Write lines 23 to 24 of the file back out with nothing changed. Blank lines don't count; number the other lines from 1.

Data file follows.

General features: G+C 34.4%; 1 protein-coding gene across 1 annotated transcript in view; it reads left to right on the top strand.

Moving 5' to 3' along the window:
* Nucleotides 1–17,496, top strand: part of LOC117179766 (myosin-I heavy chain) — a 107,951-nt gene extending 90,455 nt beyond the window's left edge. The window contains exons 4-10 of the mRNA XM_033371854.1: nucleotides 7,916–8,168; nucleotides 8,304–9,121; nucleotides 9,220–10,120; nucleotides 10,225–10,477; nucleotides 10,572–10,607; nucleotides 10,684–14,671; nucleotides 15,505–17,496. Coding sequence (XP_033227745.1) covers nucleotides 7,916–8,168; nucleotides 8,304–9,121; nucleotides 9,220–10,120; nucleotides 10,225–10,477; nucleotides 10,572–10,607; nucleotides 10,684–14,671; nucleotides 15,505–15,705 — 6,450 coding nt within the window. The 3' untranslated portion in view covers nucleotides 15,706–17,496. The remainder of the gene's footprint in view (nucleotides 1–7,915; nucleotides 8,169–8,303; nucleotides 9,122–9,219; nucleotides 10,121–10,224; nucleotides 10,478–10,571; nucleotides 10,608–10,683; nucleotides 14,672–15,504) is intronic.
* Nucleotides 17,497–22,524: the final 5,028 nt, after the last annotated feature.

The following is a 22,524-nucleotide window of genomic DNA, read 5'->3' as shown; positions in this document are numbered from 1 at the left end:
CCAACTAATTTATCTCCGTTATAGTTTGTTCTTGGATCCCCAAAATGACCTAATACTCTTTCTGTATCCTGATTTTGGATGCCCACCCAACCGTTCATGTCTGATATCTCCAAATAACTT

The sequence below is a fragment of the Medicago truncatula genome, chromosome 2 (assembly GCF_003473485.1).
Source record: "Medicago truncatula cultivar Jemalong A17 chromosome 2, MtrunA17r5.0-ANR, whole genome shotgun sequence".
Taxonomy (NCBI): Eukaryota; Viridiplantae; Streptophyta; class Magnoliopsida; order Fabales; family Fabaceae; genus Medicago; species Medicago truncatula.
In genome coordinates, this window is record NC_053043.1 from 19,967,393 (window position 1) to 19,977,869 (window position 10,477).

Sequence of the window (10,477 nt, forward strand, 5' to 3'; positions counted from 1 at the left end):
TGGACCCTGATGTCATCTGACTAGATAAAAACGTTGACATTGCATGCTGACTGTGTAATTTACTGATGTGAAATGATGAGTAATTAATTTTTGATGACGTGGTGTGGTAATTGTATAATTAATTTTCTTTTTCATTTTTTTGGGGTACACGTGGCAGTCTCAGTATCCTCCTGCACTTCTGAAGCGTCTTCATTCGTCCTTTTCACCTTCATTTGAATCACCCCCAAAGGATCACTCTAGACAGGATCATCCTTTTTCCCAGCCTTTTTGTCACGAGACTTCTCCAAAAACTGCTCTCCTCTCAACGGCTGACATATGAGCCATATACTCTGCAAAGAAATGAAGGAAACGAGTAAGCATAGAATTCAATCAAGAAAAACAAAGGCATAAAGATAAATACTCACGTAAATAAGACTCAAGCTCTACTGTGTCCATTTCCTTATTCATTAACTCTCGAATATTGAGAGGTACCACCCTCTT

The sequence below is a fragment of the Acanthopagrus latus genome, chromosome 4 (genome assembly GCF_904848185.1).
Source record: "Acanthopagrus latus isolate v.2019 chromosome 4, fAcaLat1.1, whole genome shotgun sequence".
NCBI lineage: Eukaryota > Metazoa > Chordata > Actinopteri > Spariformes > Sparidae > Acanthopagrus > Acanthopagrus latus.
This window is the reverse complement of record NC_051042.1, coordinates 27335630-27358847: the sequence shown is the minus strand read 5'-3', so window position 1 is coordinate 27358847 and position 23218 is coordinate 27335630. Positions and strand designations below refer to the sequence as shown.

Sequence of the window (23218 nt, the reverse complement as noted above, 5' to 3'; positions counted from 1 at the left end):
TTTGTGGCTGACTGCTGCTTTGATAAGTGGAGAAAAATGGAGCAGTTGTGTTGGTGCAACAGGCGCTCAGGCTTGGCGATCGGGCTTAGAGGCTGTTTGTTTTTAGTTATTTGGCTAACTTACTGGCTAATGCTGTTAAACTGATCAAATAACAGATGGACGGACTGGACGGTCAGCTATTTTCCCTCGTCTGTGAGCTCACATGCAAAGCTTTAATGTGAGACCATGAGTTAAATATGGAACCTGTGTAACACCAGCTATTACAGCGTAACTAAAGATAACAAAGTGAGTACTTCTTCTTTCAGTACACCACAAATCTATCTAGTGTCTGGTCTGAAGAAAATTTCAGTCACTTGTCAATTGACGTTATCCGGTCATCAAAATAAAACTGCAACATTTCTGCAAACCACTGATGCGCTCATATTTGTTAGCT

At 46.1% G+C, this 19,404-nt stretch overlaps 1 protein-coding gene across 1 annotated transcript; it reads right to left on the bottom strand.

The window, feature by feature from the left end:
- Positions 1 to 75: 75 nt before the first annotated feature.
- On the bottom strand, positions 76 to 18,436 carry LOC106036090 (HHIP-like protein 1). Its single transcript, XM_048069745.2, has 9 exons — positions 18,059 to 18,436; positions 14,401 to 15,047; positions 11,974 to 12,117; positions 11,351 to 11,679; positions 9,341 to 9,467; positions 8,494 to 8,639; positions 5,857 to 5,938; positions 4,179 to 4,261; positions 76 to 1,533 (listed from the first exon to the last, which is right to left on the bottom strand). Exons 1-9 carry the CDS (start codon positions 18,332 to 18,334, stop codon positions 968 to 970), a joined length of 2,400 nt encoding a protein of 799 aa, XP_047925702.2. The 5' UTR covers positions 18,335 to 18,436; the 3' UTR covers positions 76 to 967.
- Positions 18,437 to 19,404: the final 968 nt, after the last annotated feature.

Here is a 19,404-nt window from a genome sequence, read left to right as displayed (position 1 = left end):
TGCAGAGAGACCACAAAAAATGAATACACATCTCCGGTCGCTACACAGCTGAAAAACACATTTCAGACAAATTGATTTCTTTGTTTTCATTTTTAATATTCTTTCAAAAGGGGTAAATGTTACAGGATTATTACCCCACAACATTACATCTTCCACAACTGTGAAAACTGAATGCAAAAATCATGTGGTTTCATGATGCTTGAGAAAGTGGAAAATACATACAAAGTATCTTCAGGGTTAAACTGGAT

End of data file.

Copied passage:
- Positions 18,437 to 19,404: the final 968 nt, after the last annotated feature.

Here is a 19,404-nt window from a genome sequence, read left to right as displayed (position 1 = left end):